Tim Hetherington, center, is the subject of a new documentary. (HBO)
Tim Hetherington, center, is the subject of a new documentary. (HBO)

Two years after his death, Hetherington studied, celebrated

Two years ago this week, on the central boulevard of the Western Libyan city of Misurata, freelance photographers Tim Hetherington and Chris Hondros were killed by mortar rounds from government forces. Hondros lost consciousness almost immediately. Hetherington bled out in the back of a pick-up truck as he clutched the hand of a Spanish photographer. 

Their deaths, which shocked the international journalism community at the time, now seem like a harbinger of what was to come: A chaotic, non-traditional frontline. Disorganized rebel groups. Experienced journalists next to kids using iPhones and local activists brandishing camera phones. The two men were almost the first, and certainly then the best-known, Western journalists to die covering the still-nascent Arab Spring. Now, after Marie Colvin, after Aleppo, Misurata seems like a distant, but portent, memory.

But the loss that day on Tripoli Street continues to be deeply felt in the journalism community, as evidenced by a newly released book and a separate documentary about Hetherington premiering tonight in the U.S. on HBO. The book, Here I am: The Story of Tim Hetherington, War Photographer written by Alan Huffman, and the film, “Which Way is the Front Line from Here? The Life and Time of Tim Hetherington” directed by Sebastian Junger, focus on the wide-ranging career of the British photographer.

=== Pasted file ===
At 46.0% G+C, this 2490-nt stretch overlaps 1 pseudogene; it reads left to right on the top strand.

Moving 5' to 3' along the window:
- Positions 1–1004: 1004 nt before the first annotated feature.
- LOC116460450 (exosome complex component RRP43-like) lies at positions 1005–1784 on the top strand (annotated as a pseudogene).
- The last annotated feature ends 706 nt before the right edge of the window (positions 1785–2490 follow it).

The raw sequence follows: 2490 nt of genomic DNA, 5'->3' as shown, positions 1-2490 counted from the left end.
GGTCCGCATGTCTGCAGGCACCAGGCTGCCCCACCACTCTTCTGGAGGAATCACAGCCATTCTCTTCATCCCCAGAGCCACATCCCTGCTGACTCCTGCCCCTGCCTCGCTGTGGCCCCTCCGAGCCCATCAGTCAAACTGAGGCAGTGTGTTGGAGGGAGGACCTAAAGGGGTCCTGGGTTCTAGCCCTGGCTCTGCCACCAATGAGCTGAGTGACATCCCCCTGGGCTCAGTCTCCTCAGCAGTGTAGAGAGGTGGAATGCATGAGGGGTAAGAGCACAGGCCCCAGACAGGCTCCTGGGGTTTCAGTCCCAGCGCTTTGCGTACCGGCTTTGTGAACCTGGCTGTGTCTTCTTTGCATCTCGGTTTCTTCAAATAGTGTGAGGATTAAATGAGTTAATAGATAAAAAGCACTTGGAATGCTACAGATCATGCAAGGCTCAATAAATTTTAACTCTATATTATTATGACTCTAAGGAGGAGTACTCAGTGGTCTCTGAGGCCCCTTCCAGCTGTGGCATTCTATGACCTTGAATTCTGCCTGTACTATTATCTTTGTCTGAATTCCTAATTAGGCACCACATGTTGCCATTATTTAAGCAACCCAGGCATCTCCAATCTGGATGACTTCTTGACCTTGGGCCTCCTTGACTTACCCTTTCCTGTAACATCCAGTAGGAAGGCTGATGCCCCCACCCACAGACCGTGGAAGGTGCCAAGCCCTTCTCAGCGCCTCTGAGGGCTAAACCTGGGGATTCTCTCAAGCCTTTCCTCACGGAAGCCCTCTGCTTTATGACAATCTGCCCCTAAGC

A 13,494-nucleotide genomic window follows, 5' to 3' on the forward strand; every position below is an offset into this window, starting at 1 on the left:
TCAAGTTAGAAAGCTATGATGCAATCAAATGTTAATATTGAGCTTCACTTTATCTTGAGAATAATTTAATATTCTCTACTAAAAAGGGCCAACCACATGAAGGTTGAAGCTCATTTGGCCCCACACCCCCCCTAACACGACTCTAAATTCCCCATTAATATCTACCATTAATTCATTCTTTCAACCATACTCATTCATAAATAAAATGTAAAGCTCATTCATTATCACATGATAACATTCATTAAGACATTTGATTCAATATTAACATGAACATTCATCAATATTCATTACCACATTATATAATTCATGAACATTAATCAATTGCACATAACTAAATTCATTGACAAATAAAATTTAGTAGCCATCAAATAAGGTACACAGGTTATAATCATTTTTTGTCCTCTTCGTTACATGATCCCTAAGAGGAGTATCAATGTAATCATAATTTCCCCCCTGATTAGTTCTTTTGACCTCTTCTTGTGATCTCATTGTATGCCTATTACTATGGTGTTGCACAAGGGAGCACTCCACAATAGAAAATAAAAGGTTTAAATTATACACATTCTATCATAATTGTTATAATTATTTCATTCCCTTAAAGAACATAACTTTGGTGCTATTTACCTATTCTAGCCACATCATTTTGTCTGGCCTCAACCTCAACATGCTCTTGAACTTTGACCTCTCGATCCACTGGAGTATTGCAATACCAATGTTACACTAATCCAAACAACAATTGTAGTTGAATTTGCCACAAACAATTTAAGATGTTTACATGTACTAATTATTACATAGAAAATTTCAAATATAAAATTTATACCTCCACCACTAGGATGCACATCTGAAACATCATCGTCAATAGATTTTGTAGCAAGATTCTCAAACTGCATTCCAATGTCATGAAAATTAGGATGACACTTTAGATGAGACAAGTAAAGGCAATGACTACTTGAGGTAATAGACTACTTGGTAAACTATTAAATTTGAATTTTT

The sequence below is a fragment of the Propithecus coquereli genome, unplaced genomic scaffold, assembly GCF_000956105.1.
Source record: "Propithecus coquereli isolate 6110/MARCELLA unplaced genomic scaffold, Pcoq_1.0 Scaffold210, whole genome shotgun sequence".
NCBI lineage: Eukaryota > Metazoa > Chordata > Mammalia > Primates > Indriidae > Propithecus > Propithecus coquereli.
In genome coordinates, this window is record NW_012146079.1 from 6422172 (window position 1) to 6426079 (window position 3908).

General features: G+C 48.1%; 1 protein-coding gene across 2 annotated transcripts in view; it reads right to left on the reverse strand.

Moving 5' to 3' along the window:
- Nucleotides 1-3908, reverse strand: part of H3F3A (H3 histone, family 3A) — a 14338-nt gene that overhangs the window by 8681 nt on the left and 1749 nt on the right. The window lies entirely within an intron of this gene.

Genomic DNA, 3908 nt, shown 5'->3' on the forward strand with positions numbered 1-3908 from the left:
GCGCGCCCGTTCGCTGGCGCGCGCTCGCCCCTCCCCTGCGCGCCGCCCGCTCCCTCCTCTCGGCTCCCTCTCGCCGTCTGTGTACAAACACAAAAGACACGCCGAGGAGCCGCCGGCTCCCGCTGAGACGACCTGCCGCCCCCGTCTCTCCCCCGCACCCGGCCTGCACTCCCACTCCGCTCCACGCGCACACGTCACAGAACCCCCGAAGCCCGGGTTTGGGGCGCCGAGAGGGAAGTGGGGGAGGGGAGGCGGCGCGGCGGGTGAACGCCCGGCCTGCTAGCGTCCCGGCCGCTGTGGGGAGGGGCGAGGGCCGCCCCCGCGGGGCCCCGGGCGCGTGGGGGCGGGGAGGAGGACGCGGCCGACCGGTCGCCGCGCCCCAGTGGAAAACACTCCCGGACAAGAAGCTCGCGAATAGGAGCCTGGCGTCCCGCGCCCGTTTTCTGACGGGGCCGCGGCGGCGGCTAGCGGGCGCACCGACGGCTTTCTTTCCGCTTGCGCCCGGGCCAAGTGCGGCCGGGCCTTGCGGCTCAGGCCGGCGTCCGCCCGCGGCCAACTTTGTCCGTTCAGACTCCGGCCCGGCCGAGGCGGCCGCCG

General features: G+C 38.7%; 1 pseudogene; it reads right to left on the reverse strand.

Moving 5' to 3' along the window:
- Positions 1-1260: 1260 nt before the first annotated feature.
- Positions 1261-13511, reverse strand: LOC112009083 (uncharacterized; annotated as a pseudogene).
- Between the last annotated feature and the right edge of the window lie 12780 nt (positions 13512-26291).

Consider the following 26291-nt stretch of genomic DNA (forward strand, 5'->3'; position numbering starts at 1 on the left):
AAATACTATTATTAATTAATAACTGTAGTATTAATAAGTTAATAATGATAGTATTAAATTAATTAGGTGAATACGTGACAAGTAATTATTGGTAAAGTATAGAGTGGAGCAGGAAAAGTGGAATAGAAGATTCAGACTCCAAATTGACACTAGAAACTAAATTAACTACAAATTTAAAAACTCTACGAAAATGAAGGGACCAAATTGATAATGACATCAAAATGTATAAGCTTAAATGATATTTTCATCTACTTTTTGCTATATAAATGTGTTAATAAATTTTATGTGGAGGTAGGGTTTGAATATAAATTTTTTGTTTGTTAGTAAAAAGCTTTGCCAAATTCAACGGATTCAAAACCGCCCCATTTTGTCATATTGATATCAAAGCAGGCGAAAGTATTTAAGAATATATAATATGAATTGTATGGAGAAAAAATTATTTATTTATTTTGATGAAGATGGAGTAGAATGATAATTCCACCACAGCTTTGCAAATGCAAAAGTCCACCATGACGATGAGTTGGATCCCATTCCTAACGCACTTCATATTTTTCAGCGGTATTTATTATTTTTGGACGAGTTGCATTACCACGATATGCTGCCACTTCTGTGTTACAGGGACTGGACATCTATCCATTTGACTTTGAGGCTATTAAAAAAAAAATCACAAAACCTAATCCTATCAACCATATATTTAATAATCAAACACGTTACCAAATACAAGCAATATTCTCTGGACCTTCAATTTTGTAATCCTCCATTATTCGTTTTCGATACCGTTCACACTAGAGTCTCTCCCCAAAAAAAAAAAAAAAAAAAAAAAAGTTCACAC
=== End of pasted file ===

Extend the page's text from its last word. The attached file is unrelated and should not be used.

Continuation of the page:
While only one of the all-too-many journalists lost in recent years (most of whom, it must be noted, were part of the local, not foreign, press corps and received far less media attention), Hetherington’s allure as a subject is inescapable: tall, handsome, articulate, and warm, he was the ultimate leading man. In archival interviews used in the film, he comes across as alternately puckish and reflective, goofing around and making bawdy jokes with U.S. soldiers in Afghanistan in one scene, and in the next, discussing the self-referential and self-perpetuating aspects of war imagery in his work with a post-modern aplomb that would make Susan Sontag proud.

As an “image-maker,” as he called himself, he was also full of contradictions. His skilled images of conflict, for which he won multiple World Press Photo Awards, and his talent for the classical aesthetic elements of documentary photography place him in the long line of descendants of Robert Capa. The affinities with Capa, who died at a similar age when he stepped on a landmine in Vietnam, extend morbidly to death. Yet Hetherington’s early embrace of video on the frontline, and later, his multimedia gallery exhibitions and stream of consciousness video-diary, place him distinctly ahead of the curve. One of his early photography instructors recalls in the film that Hetherington was his “first genuinely modern student,” and Junger writes in the movie’s press materials that the film’s title, “refers as much to Tim’s artistic instincts as to any combat situation he may have been in,” implicitly recalling the original militaristic meaning of “avant-garde.”